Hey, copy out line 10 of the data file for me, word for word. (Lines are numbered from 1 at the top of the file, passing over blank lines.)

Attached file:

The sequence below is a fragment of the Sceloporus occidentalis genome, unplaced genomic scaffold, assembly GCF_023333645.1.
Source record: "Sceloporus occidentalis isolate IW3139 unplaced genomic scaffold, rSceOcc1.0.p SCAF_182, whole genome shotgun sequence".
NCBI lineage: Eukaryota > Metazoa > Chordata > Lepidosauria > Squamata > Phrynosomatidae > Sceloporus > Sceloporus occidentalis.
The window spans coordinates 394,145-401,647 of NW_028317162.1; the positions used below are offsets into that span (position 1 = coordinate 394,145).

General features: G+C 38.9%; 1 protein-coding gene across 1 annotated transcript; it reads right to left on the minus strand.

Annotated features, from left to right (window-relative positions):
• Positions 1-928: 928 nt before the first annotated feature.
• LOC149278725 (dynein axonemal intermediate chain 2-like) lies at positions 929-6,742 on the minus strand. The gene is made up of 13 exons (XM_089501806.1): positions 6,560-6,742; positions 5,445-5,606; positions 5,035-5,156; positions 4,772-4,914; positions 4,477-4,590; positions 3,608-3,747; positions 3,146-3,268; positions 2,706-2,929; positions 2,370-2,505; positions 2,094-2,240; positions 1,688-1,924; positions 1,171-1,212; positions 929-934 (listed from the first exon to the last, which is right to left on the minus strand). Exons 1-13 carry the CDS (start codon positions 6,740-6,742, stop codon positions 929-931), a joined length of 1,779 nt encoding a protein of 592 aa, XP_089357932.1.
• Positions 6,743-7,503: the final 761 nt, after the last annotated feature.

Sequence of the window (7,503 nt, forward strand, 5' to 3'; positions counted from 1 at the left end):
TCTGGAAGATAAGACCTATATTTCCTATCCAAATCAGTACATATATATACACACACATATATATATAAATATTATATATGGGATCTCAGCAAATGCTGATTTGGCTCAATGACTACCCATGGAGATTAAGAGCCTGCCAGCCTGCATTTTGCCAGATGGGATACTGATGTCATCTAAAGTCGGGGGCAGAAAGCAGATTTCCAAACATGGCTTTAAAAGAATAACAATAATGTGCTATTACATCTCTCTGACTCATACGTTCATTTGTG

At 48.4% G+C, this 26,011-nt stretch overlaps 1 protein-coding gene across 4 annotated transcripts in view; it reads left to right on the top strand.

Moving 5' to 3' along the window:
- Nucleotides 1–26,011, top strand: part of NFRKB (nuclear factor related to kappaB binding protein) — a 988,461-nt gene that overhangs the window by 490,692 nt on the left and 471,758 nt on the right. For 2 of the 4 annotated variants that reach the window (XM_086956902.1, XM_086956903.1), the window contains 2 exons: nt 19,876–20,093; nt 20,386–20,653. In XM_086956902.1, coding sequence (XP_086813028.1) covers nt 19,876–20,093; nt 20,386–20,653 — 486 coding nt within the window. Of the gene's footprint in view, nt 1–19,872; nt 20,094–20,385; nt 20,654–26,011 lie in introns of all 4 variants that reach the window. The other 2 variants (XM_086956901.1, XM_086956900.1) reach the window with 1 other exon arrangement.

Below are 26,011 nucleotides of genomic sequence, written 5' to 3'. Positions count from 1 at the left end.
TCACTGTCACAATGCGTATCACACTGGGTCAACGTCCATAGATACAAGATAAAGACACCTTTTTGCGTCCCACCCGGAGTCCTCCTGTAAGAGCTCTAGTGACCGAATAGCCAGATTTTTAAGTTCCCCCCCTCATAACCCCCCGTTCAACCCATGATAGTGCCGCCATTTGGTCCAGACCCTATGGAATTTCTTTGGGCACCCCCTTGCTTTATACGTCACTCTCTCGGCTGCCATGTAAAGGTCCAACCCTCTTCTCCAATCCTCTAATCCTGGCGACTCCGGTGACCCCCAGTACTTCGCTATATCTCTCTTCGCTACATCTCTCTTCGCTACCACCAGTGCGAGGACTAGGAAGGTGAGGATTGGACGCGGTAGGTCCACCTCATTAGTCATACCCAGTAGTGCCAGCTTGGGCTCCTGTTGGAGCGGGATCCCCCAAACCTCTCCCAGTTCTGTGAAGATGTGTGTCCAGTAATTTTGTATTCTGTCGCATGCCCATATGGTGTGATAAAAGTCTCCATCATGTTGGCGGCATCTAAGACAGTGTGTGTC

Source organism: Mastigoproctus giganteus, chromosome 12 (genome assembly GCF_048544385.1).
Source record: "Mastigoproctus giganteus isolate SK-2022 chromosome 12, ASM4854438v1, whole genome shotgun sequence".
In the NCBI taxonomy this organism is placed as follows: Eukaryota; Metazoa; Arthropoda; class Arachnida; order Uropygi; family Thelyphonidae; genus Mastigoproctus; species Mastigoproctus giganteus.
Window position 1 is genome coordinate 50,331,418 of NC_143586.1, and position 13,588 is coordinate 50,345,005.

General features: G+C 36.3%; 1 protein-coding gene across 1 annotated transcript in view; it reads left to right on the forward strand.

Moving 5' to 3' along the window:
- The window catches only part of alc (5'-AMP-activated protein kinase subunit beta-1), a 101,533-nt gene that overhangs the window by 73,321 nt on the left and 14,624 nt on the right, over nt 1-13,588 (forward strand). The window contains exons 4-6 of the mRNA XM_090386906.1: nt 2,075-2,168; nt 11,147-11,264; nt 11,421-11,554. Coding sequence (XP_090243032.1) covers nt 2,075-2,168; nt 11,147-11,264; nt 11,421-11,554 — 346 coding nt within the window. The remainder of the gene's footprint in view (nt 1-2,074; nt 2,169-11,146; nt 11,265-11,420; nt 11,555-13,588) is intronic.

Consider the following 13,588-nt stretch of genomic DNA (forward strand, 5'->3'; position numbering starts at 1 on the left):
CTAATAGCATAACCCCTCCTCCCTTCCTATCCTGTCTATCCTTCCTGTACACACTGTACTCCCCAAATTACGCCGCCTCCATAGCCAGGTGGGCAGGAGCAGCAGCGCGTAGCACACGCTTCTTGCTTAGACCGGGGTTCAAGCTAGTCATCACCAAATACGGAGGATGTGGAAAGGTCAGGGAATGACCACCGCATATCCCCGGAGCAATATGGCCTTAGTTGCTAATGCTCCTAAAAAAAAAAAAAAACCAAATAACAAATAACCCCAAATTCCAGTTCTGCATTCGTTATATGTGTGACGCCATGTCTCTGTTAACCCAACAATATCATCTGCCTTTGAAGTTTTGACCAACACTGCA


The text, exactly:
Sequence of the window (7,503 nt, forward strand, 5' to 3'; positions counted from 1 at the left end):